Among the many fascinating bikes on sale with H&H Classics at the National Motorcycle Museum on July 20th, some 435 in all, are these three storied machines.
1959 Triumph Thunderbird 6T that was pictured with Edward Turner in 1959, estimate £9,000 – £11,000.
Triumph chairman Edward Turner was photographed sitting on ‘892 ANX’ when new in 1959. Turner was the designer of the classic Triumph twin and the biggest ‘character’ of the motorcycle trade in the post war years. He was seldom photographed with his own products. Here he sits astride his creation which boasted a sidecar in those days.
This lovely Thunderbird was restored by Triumph specialist Kevin Ince in 2009, and part of a private collection since 2016. It was run recently but will need a light recommissioning, supplied with various articles and a current V5C.
Ian Cunningham of H&H Classics, says: “Triumph is one of the most iconic and revered names in the history of motorcycling. Established in Coventry in 1885, by the start of the 1900s the company had made their first motorcycle beginning a continuous run of production under various ownership until its eventual closure in 1983. In 1937 the Speed Twin was released launching a range of Triumph twins that went on to epitomize British motorcycles in the post-war years.”
This Thunderbird has a fascinating history and was photographed with Triumph Chairman and designer of the twin cylinder engine Edward Turner at the controls.
In May 1959 the Triumph factory sponsored a cross channel ‘Triumph Owners Go Abroad’ (TOGA) rally where 188 bikes, including 31 sidecar outfits, travelled to Brussels. On the trip were a few journalists and to quote Motorcycle News reporter Peter Howdle, ‘In France, Triumph chief Edward Turner waited with his Daimler and led us to the Dunkirk war cemetery to pay tribute to the bikers of both world wars, Turner was a wireless operator in the merchant navy during WW1.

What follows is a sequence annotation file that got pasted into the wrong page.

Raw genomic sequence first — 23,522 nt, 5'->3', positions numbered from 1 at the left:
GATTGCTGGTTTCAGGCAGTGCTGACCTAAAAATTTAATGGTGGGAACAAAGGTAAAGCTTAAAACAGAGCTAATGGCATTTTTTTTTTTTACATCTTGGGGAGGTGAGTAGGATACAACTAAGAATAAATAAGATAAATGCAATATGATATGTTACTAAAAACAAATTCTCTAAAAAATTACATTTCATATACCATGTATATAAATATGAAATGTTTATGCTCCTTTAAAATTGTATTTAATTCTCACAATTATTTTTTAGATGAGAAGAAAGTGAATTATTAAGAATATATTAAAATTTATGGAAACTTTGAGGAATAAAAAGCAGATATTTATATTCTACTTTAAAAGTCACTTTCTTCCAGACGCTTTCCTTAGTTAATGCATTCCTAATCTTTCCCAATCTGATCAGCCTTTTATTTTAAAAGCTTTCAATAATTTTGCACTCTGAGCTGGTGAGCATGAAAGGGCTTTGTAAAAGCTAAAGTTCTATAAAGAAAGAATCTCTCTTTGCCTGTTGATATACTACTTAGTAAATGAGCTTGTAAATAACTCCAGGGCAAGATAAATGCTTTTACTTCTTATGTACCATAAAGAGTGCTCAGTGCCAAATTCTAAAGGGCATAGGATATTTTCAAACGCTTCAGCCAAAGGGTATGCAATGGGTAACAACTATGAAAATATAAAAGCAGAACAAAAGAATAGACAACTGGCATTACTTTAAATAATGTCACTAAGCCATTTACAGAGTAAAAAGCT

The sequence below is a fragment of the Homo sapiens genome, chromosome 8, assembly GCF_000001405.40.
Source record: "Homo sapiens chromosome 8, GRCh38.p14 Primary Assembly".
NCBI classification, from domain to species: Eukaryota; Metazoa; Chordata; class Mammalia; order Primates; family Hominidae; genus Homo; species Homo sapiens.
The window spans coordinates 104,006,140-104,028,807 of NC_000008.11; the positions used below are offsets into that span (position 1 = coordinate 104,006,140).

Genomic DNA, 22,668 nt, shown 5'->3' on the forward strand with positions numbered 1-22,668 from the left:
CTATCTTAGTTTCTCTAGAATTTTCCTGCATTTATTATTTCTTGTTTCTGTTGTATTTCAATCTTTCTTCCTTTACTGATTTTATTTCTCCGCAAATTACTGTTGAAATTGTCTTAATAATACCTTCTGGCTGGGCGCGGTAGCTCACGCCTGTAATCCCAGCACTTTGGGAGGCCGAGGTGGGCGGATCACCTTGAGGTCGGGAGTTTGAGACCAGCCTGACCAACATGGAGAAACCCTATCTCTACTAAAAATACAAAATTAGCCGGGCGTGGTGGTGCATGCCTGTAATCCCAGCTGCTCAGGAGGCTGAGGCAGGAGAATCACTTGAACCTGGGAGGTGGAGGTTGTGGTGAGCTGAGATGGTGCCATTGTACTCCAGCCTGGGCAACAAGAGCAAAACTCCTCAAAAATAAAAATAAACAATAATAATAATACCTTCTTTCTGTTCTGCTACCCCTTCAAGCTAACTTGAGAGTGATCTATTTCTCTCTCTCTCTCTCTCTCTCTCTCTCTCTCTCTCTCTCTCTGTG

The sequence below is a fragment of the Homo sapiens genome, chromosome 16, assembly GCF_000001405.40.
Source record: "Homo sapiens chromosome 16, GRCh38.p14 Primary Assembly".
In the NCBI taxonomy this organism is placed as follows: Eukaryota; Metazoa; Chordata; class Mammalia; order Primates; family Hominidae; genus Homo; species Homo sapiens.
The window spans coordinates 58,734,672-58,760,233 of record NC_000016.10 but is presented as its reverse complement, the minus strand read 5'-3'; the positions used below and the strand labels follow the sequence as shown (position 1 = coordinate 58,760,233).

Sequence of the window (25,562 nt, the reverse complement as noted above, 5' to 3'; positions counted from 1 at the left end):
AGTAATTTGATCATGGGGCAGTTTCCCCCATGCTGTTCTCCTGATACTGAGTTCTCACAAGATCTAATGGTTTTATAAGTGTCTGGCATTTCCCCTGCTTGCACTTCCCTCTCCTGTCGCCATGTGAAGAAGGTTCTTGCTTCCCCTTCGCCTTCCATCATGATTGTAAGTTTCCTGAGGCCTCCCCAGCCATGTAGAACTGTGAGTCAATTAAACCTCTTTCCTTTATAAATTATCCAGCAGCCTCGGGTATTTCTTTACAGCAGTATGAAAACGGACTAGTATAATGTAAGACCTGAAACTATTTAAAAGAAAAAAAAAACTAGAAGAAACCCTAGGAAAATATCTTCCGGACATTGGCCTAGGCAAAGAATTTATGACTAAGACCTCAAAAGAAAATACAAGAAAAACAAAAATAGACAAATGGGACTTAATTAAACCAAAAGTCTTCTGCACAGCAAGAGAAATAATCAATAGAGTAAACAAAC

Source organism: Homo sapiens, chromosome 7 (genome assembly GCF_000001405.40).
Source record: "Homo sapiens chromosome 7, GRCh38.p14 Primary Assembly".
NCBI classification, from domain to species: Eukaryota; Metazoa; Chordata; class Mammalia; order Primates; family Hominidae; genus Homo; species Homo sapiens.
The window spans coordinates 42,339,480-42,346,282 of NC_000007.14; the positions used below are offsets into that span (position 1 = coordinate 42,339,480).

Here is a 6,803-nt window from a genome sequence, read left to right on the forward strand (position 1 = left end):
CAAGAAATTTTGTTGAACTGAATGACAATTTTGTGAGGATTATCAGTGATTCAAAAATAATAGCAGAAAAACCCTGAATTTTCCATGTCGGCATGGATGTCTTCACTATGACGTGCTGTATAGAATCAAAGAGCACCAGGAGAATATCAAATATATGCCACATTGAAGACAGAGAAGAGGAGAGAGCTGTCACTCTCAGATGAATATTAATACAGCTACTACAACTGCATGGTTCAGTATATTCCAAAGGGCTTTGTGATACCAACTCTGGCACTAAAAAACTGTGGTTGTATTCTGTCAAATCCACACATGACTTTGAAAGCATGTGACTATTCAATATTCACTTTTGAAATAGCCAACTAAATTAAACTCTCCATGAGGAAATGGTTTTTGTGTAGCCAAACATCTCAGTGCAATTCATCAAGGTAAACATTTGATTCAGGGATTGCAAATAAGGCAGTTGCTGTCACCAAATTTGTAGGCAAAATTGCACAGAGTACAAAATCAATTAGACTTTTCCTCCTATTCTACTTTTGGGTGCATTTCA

Development chief John Nelson was tail end Charlie of a colourful procession that stretched out along the motorway to Brussels in the morning sunshine. Triumph used a photograph of the stream of bikes taken from a motorway bridge for the cover of the 1960 catalogue’. During the trip, Edward Turner was photographed sitting on ‘892 ANX’, one of the few photographs ever showing him together with one of his classic designs. The bike was ridden on the rally by Bill and Hazel Roachard, at the time fitted with a Wessex sidecar. Years later the bike was restored to a very high standard by Triumph specialist Kevin Ince and sold to the current owner in 2016 to go into his private collection of classic bikes. It has been used recently but will require a light recommissioning before use and comes supplied with copies of various articles and photos showing its provenance together with a current V5C.
2008 Yamaha YZF-R1 Race Bike – Ian Loughers 2008 Team Blackhorse TT superbike Estimate £7,000 – £9,000
This YZF-R1 race bike was built for Ian Lougher and he finished 5th in the 2008 Superbike TT lapping at 127MPH. Engine built by FWD with Carillo rods and many YEC kit parts, refreshed for 2009 TT but not used.
Many chassis upgrades including a 24L TT tank, Quickshifter, run recently on dyno to keep things moving